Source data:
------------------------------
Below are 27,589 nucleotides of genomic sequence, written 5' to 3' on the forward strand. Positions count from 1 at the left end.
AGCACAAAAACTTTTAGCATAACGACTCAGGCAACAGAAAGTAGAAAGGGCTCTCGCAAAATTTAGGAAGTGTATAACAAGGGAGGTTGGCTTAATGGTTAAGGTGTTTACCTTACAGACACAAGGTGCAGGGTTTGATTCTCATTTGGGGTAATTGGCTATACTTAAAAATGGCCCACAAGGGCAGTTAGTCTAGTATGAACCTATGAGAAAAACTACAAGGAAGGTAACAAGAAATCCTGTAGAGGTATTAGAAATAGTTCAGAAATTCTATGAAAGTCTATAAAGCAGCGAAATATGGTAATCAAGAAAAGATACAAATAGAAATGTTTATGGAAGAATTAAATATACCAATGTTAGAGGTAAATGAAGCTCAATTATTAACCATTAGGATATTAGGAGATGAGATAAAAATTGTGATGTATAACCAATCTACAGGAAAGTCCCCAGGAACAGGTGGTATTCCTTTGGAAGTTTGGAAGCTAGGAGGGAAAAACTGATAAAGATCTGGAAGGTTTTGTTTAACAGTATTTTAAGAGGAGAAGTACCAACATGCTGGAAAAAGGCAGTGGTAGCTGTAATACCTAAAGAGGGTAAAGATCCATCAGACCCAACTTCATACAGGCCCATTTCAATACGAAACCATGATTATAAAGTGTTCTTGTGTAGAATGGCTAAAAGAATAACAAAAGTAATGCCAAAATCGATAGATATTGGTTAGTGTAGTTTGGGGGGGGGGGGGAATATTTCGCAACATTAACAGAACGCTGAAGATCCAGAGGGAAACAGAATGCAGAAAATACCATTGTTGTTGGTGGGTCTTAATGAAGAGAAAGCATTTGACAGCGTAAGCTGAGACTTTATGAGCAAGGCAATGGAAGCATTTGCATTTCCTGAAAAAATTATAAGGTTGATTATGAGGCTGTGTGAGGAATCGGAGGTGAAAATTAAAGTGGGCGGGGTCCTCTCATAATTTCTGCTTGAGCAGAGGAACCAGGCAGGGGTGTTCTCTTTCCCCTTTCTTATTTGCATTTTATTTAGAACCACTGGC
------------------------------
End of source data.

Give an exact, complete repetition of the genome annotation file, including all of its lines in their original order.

Below are 27,589 nucleotides of genomic sequence, written 5' to 3' on the forward strand. Positions count from 1 at the left end.
AGCACAAAAACTTTTAGCATAACGACTCAGGCAACAGAAAGTAGAAAGGGCTCTCGCAAAATTTAGGAAGTGTATAACAAGGGAGGTTGGCTTAATGGTTAAGGTGTTTACCTTACAGACACAAGGTGCAGGGTTTGATTCTCATTTGGGGTAATTGGCTATACTTAAAAATGGCCCACAAGGGCAGTTAGTCTAGTATGAACCTATGAGAAAAACTACAAGGAAGGTAACAAGAAATCCTGTAGAGGTATTAGAAATAGTTCAGAAATTCTATGAAAGTCTATAAAGCAGCGAAATATGGTAATCAAGAAAAGATACAAATAGAAATGTTTATGGAAGAATTAAATATACCAATGTTAGAGGTAAATGAAGCTCAATTATTAACCATTAGGATATTAGGAGATGAGATAAAAATTGTGATGTATAACCAATCTACAGGAAAGTCCCCAGGAACAGGTGGTATTCCTTTGGAAGTTTGGAAGCTAGGAGGGAAAAACTGATAAAGATCTGGAAGGTTTTGTTTAACAGTATTTTAAGAGGAGAAGTACCAACATGCTGGAAAAAGGCAGTGGTAGCTGTAATACCTAAAGAGGGTAAAGATCCATCAGACCCAACTTCATACAGGCCCATTTCAATACGAAACCATGATTATAAAGTGTTCTTGTGTAGAATGGCTAAAAGAATAACAAAAGTAATGCCAAAATCGATAGATATTGGTTAGTGTAGTTTGGGGGGGGGGGGGAATATTTCGCAACATTAACAGAACGCTGAAGATCCAGAGGGAAACAGAATGCAGAAAATACCATTGTTGTTGGTGGGTCTTAATGAAGAGAAAGCATTTGACAGCGTAAGCTGAGACTTTATGAGCAAGGCAATGGAAGCATTTGCATTTCCTGAAAAAATTATAAGGTTGATTATGAGGCTGTGTGAGGAATCGGAGGTGAAAATTAAAGTGGGCGGGGTCCTCTCATAATTTCTGCTTGAGCAGAGGAACCAGGCAGGGGTGTTCTCTTTCCCCTTTCTTATTTGCATTTTATTTAGAACCACTGGC